As I write this, I think remote is the way to stay if you are a small firm with a few employees. If you have more employees, consider a hybrid model combining the best of both worlds. Structure your firm with efficiencies that focus on a championship culture. Great teamwork helps boost efficiency, so a culture developed in person can pay long-term dividends.
However, this can work in reverse, too. A bad culture at the office will lead to more costs, including human resource headaches and gossip.
You may be thinking, if everyone is remote and I am not watching them, will they do what they need to be doing? You don’t have an eye on them right?
The best person I know who taught culture was a basketball coach, who believed a great culture occurred when the following happened: Every single manager and coach had an emergency and needed to leave – and the team and practice level had no drop in activity. They could run it themselves and keep the same level of integrity.
That should be the goal: Develop the culture in person, so you can improve efficiencies remotely, save costs, and thrive.
Technologies that help you work remotely
Here are several technologies for consideration; of course, every firm will be different, but here are my recommendations:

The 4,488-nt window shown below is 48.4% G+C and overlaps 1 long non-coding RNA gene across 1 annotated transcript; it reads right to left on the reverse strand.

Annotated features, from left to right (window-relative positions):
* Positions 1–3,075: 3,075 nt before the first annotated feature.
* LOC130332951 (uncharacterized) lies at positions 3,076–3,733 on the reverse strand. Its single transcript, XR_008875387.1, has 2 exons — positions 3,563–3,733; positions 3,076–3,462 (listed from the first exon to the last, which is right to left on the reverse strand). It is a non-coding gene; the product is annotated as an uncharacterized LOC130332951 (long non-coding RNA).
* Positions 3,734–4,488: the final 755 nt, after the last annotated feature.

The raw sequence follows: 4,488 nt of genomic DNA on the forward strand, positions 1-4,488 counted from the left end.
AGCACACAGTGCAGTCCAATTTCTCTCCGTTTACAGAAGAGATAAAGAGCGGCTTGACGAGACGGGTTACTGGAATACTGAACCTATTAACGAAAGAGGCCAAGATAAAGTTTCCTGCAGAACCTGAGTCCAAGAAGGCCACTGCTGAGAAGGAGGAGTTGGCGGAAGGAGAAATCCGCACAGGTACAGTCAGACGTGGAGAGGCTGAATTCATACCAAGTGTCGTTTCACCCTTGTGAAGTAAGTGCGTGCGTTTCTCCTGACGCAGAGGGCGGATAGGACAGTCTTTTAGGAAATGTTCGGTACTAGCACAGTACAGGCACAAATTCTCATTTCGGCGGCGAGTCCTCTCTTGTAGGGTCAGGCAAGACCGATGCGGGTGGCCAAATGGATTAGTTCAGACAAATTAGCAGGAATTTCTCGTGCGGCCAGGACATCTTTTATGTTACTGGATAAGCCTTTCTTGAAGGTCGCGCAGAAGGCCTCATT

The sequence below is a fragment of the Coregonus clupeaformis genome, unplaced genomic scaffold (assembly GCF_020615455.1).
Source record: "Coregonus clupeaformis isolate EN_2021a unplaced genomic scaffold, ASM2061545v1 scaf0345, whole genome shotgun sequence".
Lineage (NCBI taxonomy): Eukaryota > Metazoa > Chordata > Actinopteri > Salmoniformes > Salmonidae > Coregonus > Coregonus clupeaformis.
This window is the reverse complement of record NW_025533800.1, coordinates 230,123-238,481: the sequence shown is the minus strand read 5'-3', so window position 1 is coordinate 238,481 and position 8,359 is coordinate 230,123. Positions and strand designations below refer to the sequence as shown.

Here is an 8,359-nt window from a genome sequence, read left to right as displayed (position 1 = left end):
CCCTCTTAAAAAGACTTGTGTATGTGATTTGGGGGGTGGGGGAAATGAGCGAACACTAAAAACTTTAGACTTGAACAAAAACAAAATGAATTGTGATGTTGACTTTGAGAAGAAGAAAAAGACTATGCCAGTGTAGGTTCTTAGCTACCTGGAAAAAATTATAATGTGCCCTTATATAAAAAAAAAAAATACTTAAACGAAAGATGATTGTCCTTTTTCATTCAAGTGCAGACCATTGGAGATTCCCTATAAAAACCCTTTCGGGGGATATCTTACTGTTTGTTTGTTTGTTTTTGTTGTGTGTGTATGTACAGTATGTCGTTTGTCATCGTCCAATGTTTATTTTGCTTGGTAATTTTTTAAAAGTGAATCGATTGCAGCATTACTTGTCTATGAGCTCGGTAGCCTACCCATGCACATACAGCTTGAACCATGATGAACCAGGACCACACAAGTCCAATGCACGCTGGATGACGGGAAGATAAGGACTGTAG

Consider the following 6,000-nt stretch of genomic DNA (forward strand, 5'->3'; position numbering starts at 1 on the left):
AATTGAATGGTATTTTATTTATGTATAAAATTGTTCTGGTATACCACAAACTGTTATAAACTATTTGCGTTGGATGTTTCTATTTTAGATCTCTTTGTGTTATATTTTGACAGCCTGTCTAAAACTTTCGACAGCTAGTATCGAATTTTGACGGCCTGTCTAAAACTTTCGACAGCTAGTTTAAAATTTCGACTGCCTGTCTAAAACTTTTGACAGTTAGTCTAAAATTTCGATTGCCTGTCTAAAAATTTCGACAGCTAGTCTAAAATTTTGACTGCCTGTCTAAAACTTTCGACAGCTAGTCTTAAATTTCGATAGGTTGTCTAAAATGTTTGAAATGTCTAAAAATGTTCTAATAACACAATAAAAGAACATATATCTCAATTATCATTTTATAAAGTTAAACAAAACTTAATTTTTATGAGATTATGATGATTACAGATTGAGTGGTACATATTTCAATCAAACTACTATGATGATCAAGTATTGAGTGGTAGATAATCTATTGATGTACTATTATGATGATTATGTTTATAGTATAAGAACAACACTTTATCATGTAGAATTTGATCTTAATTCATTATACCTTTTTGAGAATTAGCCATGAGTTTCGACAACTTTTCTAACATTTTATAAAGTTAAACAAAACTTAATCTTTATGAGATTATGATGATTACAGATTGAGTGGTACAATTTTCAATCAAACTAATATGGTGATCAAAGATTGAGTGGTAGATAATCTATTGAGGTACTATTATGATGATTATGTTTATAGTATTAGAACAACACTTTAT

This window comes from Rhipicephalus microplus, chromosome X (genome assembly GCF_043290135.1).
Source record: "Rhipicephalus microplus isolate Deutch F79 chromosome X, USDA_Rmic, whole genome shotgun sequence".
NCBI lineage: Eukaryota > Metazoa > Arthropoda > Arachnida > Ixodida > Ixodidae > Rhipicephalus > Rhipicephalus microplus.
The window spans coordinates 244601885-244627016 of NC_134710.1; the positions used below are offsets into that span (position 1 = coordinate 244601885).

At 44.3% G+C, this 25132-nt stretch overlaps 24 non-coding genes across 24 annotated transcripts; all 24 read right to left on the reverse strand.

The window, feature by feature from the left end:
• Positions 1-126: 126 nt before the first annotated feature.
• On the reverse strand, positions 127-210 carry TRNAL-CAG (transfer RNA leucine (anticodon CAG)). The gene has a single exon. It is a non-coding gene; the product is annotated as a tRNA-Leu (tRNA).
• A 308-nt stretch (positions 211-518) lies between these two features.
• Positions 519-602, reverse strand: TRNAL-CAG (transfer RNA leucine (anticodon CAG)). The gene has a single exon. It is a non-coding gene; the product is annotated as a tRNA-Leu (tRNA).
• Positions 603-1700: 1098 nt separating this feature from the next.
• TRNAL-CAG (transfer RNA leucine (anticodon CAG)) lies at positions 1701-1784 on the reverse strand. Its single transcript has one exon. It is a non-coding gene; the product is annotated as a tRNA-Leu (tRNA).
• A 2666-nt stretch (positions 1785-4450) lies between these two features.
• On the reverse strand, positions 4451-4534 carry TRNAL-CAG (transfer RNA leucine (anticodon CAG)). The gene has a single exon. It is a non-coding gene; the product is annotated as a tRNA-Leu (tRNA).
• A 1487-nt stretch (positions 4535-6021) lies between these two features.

Obvious and must haves:
- Intuit ProConnect Tax – being in the cloud is huge.
- Intuit Practice Management – CRM/practice management software.
- Loom – screen share videos to share with clients and your internal team.
- Calendly – share your calendar and have clients book directly to your Google calendar.
- Veem – free international payments.
- QuickBooks Time – time tracking.
- 1Password – secure password management.
- Momentum (Chrome plugin) – focus and inspiration to your new Google Chrome tab.
- Calm – meditation app that improves productivity.
- Todoist – to do list management with your team.
- pdfFiller – fill out PDFs; I also use my online fax to send PDFs.
- Upwork – find freelance contract work from all over the world.
- eSignature – available through ProConnect to enable digital signatures.
Apps I hear good things about
Remote cost savings
- Staff meals.
- Transportation costs.
- Office expenses, such as food for staff.
- 2x computers and tech – I have a desktop mac at my house; if I had an office, I would have to buy another one.
- Office furniture.
- Utilities – When I had an office, I had to buy these extras: a water delivery service, cable TV, plant watering, internet, and electricity.
A licensed EA and QuickBooks Online Certified Advanced ProAdvisor, Brian Hershman has more than 15 years of experience as a business owner. His first business was in the sports world, where he developed from scratch a nationally recognized youth basketball academy that produced college players and an eventual NBA draft pick. He is big on the fundamentals, and sees his accounting and business expertise as “coaching” small business owners. Brian’s passion is now in Buck Stops Here Accounting, Inc., a firm that revolves around creative financial and tax solutions, and to integrate as a trusted advisor within a client’s management team. His favorite sport now is playing pickleball competitively.